10. TNO

    TNO Friend of Leo's

    Apr 25, 2003
    I really enjoy finishing necks since I discovered fresh mixed garnet shellac sprayed through a preval. I can spray several light coats in the morning, sand and polish out in the afternoon, DONE. Gives a nice vintage look.

  11. czook

    czook Tele-Afflicted

    Jan 5, 2011
    NW MO
    I am using Danish Oil for the body and neck of my build. I wanted something that will soak into the wood and help stabilize it. I see the above picture and post where many coats are applied.

    My question is how do you get a shiny finish? Is that wax or are you just buffing the Danish oil?

  12. hick 67

    hick 67 TDPRI Member

    Nov 15, 2010
    western colorado
    sorry to jump on an old thread with a novice question,

    but reading this post, i was curious why folks are talking about how to get a rub-in oil around frets. Why not put the frets in after rubbing in the oil? I am working on a 3 piece maple neck with a rosewood fingerboard, and i was thinking about finishing the neck with danish oil trying not to get any on the fret board and then just doing some lemon oil on the fretboard after it is fretted.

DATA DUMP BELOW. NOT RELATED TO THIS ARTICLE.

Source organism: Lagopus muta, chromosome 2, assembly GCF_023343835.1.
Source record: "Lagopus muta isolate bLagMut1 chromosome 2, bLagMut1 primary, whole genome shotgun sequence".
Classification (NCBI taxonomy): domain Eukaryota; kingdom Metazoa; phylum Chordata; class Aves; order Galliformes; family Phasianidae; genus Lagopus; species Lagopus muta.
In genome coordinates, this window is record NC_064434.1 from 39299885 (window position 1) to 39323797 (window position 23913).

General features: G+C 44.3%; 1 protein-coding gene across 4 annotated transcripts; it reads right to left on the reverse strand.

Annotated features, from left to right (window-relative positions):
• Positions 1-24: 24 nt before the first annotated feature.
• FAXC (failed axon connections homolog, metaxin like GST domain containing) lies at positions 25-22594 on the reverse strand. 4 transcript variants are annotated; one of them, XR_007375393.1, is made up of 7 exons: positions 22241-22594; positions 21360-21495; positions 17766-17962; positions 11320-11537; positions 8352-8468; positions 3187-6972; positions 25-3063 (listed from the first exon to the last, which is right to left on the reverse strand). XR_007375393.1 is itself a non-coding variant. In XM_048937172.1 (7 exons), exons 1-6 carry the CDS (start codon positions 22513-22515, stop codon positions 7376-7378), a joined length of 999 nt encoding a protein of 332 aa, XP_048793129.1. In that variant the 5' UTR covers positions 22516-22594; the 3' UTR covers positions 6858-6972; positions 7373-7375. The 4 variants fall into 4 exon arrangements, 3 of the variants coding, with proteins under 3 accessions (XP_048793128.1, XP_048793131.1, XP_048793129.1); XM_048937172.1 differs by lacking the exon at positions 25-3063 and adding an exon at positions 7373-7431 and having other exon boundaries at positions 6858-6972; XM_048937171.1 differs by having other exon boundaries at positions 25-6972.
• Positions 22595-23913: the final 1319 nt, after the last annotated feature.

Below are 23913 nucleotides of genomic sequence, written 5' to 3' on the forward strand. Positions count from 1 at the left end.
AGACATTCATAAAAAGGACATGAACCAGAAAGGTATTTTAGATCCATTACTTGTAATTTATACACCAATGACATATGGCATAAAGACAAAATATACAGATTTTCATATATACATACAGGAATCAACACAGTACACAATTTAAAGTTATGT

Thanks in advance for the information!
    the2connors likes this.

  13. Bentley

    Bentley Friend of Leo's

    Jul 25, 2012
    Kelowna B.C, Canada
    There is also the option of brushing on lacquer. I did my firebird this way, and it builds up pretty fast. The only problem is it is going to require a lot of wetsanding. I'm sure with more practice this could get cut-down though.

  14. Keyser Soze

    Keyser Soze Tele-Holic

    Oct 13, 2009
    Johnson City, TN
    Yep, Minwax will tell you that their product is oil based, but wont tell you what oil(s) that actually means. Bitchwood Casey is no better, but I'd never really noted any calims about tung in their product, and had always thought of it as being linseed and modified linseed.

    Minwax Tung Oil finish is about 2/3rds mineral spirits, and Tru-Oil is about 50% mineral spirits, but that's easily adjusted by the user. The biggest difference between the two is probably the metalized drying agent (cobalt) present in the Minwax product.
    the2connors likes this.

  15. Rudder Bug

    Rudder Bug TDPRI Member

    Jul 11, 2011
    I am so glad my Google search took me here!

    I just hand rubbed the third Watco Danish oil on my Nearcaster and the result is the best I've ever had with any other product or technique in the last two years, no kidding.

    I began with one finger and in no time, I was giving her a heck of a massage with both of my hands.

    I hung her for the night and will apply another thin coat the same way in the morning. Just one drop at a time, rub, caress, massage and see the shine coming in, WOW!

    I can almost assume we should read the instructions just to make sure we don't try anything close to what they recommend.
    the2connors likes this.

  16. djrussell

    djrussell TDPRI Member